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Austenmania is well-served here, but aren't these productions missing something?,
This review is from: Sense And Sensibility (Collector's Edition)  [DVD]  (DVD)
Sense and Sensibility, directed by Ang Lee with a screenplay written by Emma Thompson, made up one part of the holy trinity of Austen productions which aired in 1995. That crowning year for Austenmania began with the BBC production of Persuasion in April 1995 (starring Amanda Root and Ciáran Hinds), followed by the impeccable BBC version of Pride and Prejudice (starring Colin Firth and Jennifer Ehle) in September and October, and was capped off in mid-December by this film version of Sense and Sensibility. Emma Thompson's much-praised screenplay (for which she won an Oscar and a Golden Globe) straddles the difficult divide between pleasing the community of Jane Austen purists and making the 1811 novel appealing to a wider audience of cinema-goers with a bent for romantic drama. The dialogue and mannerisms are modernised a little, but not to the absurd degree displayed in Joe Wright's weak adaptation of Pride and Prejudice in 2005 (which has a miscast Keira Knightley in the lead role).
In the novel, Austen counsels us once again towards rational love and shows the dangers of Marianne's self-blinding, guileless abandonment to passion (played by a pre-Titanic Kate Winslet in tight, corkscrew ringlets). Many Brigid Jones fans will undoubtedly be able to identify with her uncontainable romanticism and headstrong devotion to following her feelings irrespective of what someone like Elinor (Emma Thompson) - steady, reserved and so mature, she's almost dull - might think. And so it is that the one sister is able to learn something crucial from the other: Marianne is forced by circumstance to realise the near-fatal risks of passionate devotion to someone of whom she has only an impression, rather than true knowledge; and Elinor, sobbing like a human Niagra Falls at the close, that an excess of emotional repression can be devastatingly misunderstood as the absence, rather than secrecy, of love.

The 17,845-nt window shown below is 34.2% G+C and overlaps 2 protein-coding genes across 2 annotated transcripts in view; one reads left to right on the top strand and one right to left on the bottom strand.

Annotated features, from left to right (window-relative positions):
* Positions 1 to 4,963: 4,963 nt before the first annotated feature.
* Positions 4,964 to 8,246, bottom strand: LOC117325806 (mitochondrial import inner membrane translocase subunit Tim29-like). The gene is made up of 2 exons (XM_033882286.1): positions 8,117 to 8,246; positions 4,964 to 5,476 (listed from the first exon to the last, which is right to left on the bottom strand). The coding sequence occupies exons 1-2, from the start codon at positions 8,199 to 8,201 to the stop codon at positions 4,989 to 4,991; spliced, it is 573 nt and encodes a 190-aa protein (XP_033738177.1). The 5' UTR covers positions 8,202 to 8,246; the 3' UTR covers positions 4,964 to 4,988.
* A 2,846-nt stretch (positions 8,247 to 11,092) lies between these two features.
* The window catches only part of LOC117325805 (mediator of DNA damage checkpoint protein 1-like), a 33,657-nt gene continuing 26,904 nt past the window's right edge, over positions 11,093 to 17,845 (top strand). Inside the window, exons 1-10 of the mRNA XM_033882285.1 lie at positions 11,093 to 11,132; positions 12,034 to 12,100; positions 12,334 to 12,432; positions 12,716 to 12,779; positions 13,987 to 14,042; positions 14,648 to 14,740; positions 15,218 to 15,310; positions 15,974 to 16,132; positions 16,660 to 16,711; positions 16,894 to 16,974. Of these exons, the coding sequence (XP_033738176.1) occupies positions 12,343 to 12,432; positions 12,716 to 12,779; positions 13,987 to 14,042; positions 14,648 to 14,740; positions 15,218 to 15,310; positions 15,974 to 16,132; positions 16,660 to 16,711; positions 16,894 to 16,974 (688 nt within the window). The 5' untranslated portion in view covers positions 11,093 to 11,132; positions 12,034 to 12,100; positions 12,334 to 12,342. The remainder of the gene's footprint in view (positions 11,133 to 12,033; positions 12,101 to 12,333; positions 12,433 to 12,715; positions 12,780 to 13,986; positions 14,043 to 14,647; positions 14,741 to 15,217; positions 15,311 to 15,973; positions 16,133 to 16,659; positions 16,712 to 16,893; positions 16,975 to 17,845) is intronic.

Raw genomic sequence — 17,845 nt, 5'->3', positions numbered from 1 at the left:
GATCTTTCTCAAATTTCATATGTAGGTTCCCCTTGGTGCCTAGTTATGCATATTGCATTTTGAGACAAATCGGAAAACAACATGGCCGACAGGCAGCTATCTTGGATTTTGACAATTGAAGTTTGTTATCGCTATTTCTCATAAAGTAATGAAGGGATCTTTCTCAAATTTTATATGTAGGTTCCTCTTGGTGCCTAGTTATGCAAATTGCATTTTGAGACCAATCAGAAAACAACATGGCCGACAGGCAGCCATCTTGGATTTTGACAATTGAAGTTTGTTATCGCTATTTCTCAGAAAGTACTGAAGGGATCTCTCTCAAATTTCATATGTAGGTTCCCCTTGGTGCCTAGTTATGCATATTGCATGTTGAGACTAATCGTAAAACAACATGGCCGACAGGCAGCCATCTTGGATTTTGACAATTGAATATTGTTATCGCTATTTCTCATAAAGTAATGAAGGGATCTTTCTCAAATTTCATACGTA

In terms of doing what it says on the tin, the film cannot really be faulted (although you have to like Hugh Grant's routinal foppish inarticulacy to buy him in the role of Edward Ferrars). But I can't escape the feeling that something is lacking in some of these safe, 'suburban' period dramas. What marks Jane Austen out as a genial writer is the sparky high irony with which she tells her social dramas. And the key problem that adaptations of her novel face is: how to convey her idiosyncratic voice? Don't these rather academic productions bypass that problem by reproducing Austen's narrative as closely as possible whilst only half-heartedly addressing the difficult question of voice? Can very efficient and safe filmmaking like this genuinely reproduce Austen's deft irony?
The market for films emanating a nostalgia for the high morals, manners and decorum of England's Regency period has mushroomed. The question now, twelve years after these versions were first released, is whether filmmakers are prepared to consider new ways of interpreting these novels and, in doing so, to challenge and push viewers beyond nostalgia and their comfort zone to a new, and perhaps deeper, understanding of Austen's timeless classics.